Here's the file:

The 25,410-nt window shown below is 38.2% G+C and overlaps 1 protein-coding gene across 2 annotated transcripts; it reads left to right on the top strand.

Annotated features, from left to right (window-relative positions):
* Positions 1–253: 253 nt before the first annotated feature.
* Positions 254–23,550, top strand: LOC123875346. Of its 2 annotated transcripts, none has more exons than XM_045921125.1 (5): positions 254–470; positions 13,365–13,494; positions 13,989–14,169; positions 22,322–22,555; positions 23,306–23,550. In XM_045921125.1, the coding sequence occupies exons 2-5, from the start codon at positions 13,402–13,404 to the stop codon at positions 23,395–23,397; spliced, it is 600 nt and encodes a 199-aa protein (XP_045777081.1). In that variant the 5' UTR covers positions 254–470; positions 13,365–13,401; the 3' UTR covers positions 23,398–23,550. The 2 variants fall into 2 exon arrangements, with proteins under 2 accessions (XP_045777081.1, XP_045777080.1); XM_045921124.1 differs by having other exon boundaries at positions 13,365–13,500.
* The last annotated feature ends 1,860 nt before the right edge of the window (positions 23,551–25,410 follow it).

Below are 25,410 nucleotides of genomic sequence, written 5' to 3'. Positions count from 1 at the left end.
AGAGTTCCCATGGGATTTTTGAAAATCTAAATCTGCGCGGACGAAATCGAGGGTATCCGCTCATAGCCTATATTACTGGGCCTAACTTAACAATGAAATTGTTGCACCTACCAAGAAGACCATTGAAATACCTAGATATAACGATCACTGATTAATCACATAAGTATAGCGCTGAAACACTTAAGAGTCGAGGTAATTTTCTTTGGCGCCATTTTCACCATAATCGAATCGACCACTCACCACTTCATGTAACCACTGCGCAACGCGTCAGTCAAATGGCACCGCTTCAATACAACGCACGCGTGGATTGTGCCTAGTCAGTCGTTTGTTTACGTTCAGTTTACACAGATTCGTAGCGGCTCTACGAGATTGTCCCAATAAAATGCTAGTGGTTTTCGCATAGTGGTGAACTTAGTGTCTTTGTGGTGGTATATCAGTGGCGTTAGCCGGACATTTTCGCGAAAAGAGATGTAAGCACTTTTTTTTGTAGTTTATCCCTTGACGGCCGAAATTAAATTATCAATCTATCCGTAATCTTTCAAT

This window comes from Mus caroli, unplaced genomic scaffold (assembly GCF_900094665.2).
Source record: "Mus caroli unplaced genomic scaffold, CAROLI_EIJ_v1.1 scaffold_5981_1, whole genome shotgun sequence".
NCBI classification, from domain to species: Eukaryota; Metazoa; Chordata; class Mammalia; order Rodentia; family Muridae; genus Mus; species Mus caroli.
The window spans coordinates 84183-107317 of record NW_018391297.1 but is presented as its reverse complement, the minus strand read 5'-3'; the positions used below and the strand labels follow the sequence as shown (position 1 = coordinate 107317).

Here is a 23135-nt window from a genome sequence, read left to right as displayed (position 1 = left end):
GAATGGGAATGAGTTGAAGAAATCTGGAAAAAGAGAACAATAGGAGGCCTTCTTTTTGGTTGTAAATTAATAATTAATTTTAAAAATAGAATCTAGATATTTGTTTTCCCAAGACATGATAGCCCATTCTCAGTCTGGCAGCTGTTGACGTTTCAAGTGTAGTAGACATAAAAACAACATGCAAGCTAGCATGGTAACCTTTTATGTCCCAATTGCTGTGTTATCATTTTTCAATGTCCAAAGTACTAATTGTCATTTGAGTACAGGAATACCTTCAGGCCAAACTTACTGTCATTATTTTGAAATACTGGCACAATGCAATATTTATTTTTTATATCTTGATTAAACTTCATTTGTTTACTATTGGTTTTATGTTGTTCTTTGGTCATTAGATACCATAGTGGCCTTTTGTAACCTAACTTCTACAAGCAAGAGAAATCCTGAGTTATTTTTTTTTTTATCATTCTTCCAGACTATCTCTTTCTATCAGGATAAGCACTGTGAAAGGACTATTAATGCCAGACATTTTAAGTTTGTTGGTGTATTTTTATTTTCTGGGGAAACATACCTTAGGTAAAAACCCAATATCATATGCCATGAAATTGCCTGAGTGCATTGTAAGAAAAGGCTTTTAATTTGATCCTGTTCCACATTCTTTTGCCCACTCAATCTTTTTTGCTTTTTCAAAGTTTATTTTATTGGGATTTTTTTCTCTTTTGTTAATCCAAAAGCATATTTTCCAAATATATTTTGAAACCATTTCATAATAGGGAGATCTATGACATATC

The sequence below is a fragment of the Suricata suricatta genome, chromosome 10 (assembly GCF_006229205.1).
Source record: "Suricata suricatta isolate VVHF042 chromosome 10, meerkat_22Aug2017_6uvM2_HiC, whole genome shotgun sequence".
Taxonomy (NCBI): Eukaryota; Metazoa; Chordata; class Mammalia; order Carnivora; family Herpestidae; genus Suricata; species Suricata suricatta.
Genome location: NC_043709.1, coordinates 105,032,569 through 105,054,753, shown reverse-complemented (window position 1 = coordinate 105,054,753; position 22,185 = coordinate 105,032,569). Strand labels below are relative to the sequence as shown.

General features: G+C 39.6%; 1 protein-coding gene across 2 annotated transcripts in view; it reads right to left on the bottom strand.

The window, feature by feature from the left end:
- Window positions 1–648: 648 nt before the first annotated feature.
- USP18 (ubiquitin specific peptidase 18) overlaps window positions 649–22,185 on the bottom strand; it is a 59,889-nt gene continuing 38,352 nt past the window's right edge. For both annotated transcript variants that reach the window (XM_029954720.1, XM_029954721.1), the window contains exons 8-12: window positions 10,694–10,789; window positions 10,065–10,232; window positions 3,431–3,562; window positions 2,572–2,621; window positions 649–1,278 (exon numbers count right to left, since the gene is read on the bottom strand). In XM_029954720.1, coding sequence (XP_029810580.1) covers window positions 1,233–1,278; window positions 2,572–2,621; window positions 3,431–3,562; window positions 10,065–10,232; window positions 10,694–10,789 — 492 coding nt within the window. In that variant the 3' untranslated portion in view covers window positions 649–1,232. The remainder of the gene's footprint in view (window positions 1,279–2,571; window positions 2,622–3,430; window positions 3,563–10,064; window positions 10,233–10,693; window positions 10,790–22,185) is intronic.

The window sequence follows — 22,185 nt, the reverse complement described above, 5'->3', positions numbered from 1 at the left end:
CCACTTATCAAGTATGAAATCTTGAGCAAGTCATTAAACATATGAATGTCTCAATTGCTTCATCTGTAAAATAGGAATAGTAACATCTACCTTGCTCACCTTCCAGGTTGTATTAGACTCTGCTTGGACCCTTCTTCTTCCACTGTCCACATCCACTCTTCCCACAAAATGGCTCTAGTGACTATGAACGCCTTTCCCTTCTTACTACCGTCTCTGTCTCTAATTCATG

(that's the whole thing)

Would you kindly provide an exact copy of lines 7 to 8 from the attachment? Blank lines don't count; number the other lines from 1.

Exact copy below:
AGAGTTCCCATGGGATTTTTGAAAATCTAAATCTGCGCGGACGAAATCGAGGGTATCCGCTCATAGCCTATATTACTGGGCCTAACTTAACAATGAAATTGTTGCACCTACCAAGAAGACCATTGAAATACCTAGATATAACGATCACTGATTAATCACATAAGTATAGCGCTGAAACACTTAAGAGTCGAGGTAATTTTCTTTGGCGCCATTTTCACCATAATCGAATCGACCACTCACCACTTCATGTAACCACTGCGCAACGCGTCAGTCAAATGGCACCGCTTCAATACAACGCACGCGTGGATTGTGCCTAGTCAGTCGTTTGTTTACGTTCAGTTTACACAGATTCGTAGCGGCTCTACGAGATTGTCCCAATAAAATGCTAGTGGTTTTCGCATAGTGGTGAACTTAGTGTCTTTGTGGTGGTATATCAGTGGCGTTAGCCGGACATTTTCGCGAAAAGAGATGTAAGCACTTTTTTTTGTAGTTTATCCCTTGACGGCCGAAATTAAATTATCAATCTATCCGTAATCTTTCAAT

This window comes from Mus caroli, unplaced genomic scaffold (assembly GCF_900094665.2).